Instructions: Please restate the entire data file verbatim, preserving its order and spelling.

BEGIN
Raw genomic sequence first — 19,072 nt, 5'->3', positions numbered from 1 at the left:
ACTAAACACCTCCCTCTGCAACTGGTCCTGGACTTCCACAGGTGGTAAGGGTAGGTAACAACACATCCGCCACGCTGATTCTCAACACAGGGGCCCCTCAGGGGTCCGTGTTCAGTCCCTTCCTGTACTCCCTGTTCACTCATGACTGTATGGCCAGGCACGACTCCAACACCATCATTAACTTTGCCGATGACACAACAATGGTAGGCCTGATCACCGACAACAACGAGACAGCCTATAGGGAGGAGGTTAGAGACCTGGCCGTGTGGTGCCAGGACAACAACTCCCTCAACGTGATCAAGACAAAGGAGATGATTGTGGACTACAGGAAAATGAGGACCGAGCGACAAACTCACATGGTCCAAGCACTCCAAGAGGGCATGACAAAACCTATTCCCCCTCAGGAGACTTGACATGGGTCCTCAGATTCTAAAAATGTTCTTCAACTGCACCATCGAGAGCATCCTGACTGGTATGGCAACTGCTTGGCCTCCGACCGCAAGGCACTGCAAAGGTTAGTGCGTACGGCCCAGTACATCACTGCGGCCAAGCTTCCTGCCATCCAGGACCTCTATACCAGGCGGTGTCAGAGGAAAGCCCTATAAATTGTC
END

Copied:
Raw genomic sequence first — 19,072 nt, 5'->3', positions numbered from 1 at the left:
ACTAAACACCTCCCTCTGCAACTGGTCCTGGACTTCCACAGGTGGTAAGGGTAGGTAACAACACATCCGCCACGCTGATTCTCAACACAGGGGCCCCTCAGGGGTCCGTGTTCAGTCCCTTCCTGTACTCCCTGTTCACTCATGACTGTATGGCCAGGCACGACTCCAACACCATCATTAACTTTGCCGATGACACAACAATGGTAGGCCTGATCACCGACAACAACGAGACAGCCTATAGGGAGGAGGTTAGAGACCTGGCCGTGTGGTGCCAGGACAACAACTCCCTCAACGTGATCAAGACAAAGGAGATGATTGTGGACTACAGGAAAATGAGGACCGAGCGACAAACTCACATGGTCCAAGCACTCCAAGAGGGCATGACAAAACCTATTCCCCCTCAGGAGACTTGACATGGGTCCTCAGATTCTAAAAATGTTCTTCAACTGCACCATCGAGAGCATCCTGACTGGTATGGCAACTGCTTGGCCTCCGACCGCAAGGCACTGCAAAGGTTAGTGCGTACGGCCCAGTACATCACTGCGGCCAAGCTTCCTGCCATCCAGGACCTCTATACCAGGCGGTGTCAGAGGAAAGCCCTATAAATTGTC